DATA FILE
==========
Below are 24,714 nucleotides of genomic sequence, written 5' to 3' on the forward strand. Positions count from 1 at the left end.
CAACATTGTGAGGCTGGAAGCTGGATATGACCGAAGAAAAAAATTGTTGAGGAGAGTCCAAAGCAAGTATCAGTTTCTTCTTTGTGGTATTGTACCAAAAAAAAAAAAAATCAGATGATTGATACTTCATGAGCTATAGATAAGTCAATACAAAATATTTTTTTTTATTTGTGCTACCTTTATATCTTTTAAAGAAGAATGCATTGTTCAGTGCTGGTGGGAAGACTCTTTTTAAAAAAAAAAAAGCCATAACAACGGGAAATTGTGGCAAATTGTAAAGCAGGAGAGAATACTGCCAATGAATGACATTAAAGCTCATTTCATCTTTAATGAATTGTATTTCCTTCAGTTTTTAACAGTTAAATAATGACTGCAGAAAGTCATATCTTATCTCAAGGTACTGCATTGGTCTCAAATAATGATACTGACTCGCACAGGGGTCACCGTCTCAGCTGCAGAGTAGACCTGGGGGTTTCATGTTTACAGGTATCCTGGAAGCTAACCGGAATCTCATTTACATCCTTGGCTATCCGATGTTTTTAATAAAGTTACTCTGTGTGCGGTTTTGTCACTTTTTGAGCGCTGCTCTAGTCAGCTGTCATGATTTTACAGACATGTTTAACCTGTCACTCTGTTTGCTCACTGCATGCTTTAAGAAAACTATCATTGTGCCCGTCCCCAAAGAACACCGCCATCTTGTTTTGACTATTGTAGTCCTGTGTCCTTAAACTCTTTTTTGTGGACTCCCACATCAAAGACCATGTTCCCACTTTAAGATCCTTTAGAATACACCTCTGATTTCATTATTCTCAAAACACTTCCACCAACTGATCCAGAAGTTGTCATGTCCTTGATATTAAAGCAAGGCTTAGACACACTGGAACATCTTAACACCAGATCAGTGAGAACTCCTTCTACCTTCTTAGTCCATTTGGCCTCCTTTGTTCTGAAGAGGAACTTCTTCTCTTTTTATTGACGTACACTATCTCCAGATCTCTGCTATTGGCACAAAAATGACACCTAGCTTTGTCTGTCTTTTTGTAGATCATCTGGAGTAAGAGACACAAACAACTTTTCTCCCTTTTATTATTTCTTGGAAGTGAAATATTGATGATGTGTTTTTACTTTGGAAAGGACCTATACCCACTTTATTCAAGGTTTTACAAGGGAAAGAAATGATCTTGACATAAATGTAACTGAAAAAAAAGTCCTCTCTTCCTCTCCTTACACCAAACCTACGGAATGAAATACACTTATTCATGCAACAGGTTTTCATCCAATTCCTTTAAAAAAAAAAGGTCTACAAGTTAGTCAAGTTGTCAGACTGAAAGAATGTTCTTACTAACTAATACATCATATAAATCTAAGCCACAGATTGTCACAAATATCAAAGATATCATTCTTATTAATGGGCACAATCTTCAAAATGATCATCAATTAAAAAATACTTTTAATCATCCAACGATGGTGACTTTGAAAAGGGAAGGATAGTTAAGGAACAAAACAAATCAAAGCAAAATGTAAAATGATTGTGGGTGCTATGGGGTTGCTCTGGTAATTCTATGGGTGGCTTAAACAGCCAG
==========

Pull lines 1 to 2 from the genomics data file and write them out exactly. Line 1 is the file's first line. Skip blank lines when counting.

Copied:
Below are 24,714 nucleotides of genomic sequence, written 5' to 3' on the forward strand. Positions count from 1 at the left end.
CAACATTGTGAGGCTGGAAGCTGGATATGACCGAAGAAAAAAATTGTTGAGGAGAGTCCAAAGCAAGTATCAGTTTCTTCTTTGTGGTATTGTACCAAAAAAAAAAAAAATCAGATGATTGATACTTCATGAGCTATAGATAAGTCAATACAAAATATTTTTTTTTATTTGTGCTACCTTTATATCTTTTAAAGAAGAATGCATTGTTCAGTGCTGGTGGGAAGACTCTTTTTAAAAAAAAAAAAGCCATAACAACGGGAAATTGTGGCAAATTGTAAAGCAGGAGAGAATACTGCCAATGAATGACATTAAAGCTCATTTCATCTTTAATGAATTGTATTTCCTTCAGTTTTTAACAGTTAAATAATGACTGCAGAAAGTCATATCTTATCTCAAGGTACTGCATTGGTCTCAAATAATGATACTGACTCGCACAGGGGTCACCGTCTCAGCTGCAGAGTAGACCTGGGGGTTTCATGTTTACAGGTATCCTGGAAGCTAACCGGAATCTCATTTACATCCTTGGCTATCCGATGTTTTTAATAAAGTTACTCTGTGTGCGGTTTTGTCACTTTTTGAGCGCTGCTCTAGTCAGCTGTCATGATTTTACAGACATGTTTAACCTGTCACTCTGTTTGCTCACTGCATGCTTTAAGAAAACTATCATTGTGCCCGTCCCCAAAGAACACCGCCATCTTGTTTTGACTATTGTAGTCCTGTGTCCTTAAACTCTTTTTTGTGGACTCCCACATCAAAGACCATGTTCCCACTTTAAGATCCTTTAGAATACACCTCTGATTTCATTATTCTCAAAACACTTCCACCAACTGATCCAGAAGTTGTCATGTCCTTGATATTAAAGCAAGGCTTAGACACACTGGAACATCTTAACACCAGATCAGTGAGAACTCCTTCTACCTTCTTAGTCCATTTGGCCTCCTTTGTTCTGAAGAGGAACTTCTTCTCTTTTTATTGACGTACACTATCTCCAGATCTCTGCTATTGGCACAAAAATGACACCTAGCTTTGTCTGTCTTTTTGTAGATCATCTGGAGTAAGAGACACAAACAACTTTTCTCCCTTTTATTATTTCTTGGAAGTGAAATATTGATGATGTGTTTTTACTTTGGAAAGGACCTATACCCACTTTATTCAAGGTTTTACAAGGGAAAGAAATGATCTTGACATAAATGTAACTGAAAAAAAAGTCCTCTCTTCCTCTCCTTACACCAAACCTACGGAATGAAATACACTTATTCATGCAACAGGTTTTCATCCAATTCCTTTAAAAAAAAAAGGTCTACAAGTTAGTCAAGTTGTCAGACTGAAAGAATGTTCTTACTAACTAATACATCATATAAATCTAAGCCACAGATTGTCACAAATATCAAAGATATCATTCTTATTAATGGGCACAATCTTCAAAATGATCATCAATTAAAAAATACTTTTAATCATCCAACGATGGTGACTTTGAAAAGGGAAGGATAGTTAAGGAACAAAACAAATCAAAGCAAAATGTAAAATGATTGTGGGTGCTATGGGGTTGCTCTGGTAATTCTATGGGTGGCTTAAACAGCCAG